i always try to trash any related .pref files after i trash an application. it's not necessary and having them on your HD won't do anything but if you're a neat freak then you'll want to toss 'em. usually i'll trash the app then i'll do a little search for any files containing the name of the app. that's plenty.
Re: Good Question!
And people think that the windows world is too complicated. Where's that uninstall wizard again?
Anyhoo, this is the number one question that I get about macs, besides where the Windows start button is located. If you aren't that computer literate, I'd make sure that you back up before you go deleting files. The best route for new mac users is just to delete the application's folder and consider it gone.
The plist files are just preference files and probably should be deleted unless you plan on reinstalling the same application at a later time.
Now some naughty system modification programs do install items in Login Items and panels in the System Preferences .prefpane files. Applications which install menubar items have a .menu file.
Use Find in the File menu of the Finder to locate such nasty things. Beauty of Find is no wildcards are necessary. Just look for a file whose name contains, and it will find all the files that do. You can drag the results you want to drag to the trash.
the app Uninstaller 1.9 makes it easy
Personally, I've never had any problems from leaving old preference files or .plist files around. I've found that, usually, there are three classes of applications. First, there is the majority of the apps that simply dragging them to the trash is enough to completely get rid of it. Second, there is the class that needs a bit more work to delete, but have been intelligently designed with an 'Uninstall Application' icon in the app's folder, or something similar. Finally, there is the class of apps (which are, by far, the minority in my experience) which take more work and leave it entirely to the user.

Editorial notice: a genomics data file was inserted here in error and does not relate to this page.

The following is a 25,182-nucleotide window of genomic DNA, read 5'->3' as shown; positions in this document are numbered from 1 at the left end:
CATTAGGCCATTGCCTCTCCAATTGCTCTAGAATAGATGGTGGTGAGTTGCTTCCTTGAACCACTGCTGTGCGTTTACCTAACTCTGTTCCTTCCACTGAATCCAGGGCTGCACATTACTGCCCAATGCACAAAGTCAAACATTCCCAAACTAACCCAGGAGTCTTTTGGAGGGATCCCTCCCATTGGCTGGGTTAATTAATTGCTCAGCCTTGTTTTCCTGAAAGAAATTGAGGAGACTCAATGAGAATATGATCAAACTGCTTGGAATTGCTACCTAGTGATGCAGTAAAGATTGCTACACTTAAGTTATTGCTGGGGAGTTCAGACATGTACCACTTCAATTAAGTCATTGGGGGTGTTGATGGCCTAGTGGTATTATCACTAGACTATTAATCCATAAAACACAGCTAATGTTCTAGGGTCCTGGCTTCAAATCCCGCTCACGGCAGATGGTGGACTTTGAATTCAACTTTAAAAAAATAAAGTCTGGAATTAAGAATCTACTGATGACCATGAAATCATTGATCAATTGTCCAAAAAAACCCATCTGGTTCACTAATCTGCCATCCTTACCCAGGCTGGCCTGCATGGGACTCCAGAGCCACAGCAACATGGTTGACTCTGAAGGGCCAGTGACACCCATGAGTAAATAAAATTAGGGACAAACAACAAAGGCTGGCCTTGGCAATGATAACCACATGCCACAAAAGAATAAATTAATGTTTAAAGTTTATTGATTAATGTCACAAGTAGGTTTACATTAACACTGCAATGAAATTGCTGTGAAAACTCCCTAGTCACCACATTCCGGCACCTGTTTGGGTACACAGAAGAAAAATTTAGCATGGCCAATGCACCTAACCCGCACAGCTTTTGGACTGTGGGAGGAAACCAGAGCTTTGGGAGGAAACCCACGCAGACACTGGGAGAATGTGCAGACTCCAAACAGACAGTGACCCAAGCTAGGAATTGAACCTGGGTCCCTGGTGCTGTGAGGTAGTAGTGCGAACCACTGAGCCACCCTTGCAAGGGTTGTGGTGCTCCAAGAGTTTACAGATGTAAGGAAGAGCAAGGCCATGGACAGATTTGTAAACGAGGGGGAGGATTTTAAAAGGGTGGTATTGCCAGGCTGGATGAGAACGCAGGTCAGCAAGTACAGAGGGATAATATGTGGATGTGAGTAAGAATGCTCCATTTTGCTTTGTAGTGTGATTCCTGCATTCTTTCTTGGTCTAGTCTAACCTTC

As to the Windows 'Uninstaller', I'd say that it's not all that it's cracked up to be. I've had to chase down files that were left behind by the Uninstaller and doing bad things on system.
Re: Re: Good Question!
in windows, some system related files, (registry, dll library, etc.) usually get modified when you install a program. this is much more serious than a preference list being left behind, in case os x, which does no harm to the system files.
even with windows uninstall program, i don't think all the system related modifications are completely undone.
I'm a neat freak and I always clean up all traces after trashing an application. I've heard people say "I've heard that leaving library and preference files around can cause trouble later" but I've never heard anyone say "I personally left library and preference files around and had trouble later". Is there really evidence that you must be so tidy?
The only evidence is with programs that work at the system level to modify the System Preferences, Login Items (in system preferences), menubar, or dock. The rest of the programs are pretty harmless.
Is there any equivilent to Windows "Disk Cleanup" on the Mac? You know, something that could delete left over plists if a related app couldn't be found, clearing the recent server list, clearing other temp files...
That's probably the only fact about windows that I liked. A Temp folder where all temporary files go.
Or a better Mac solution would be for Apps to have their own folders inside the Library. Kinda like Application Support, only plists and other files would be in the folder with them.
There is a program called Spring Cleaning, but a simpler better cleanup is a backup firewire hard drive, Carbon Copy Cloner, verify the backup is bootable, remove the plist files, make sure the backup drive still works fine with all your primary apps, and then reformat the internal and recover from the backup.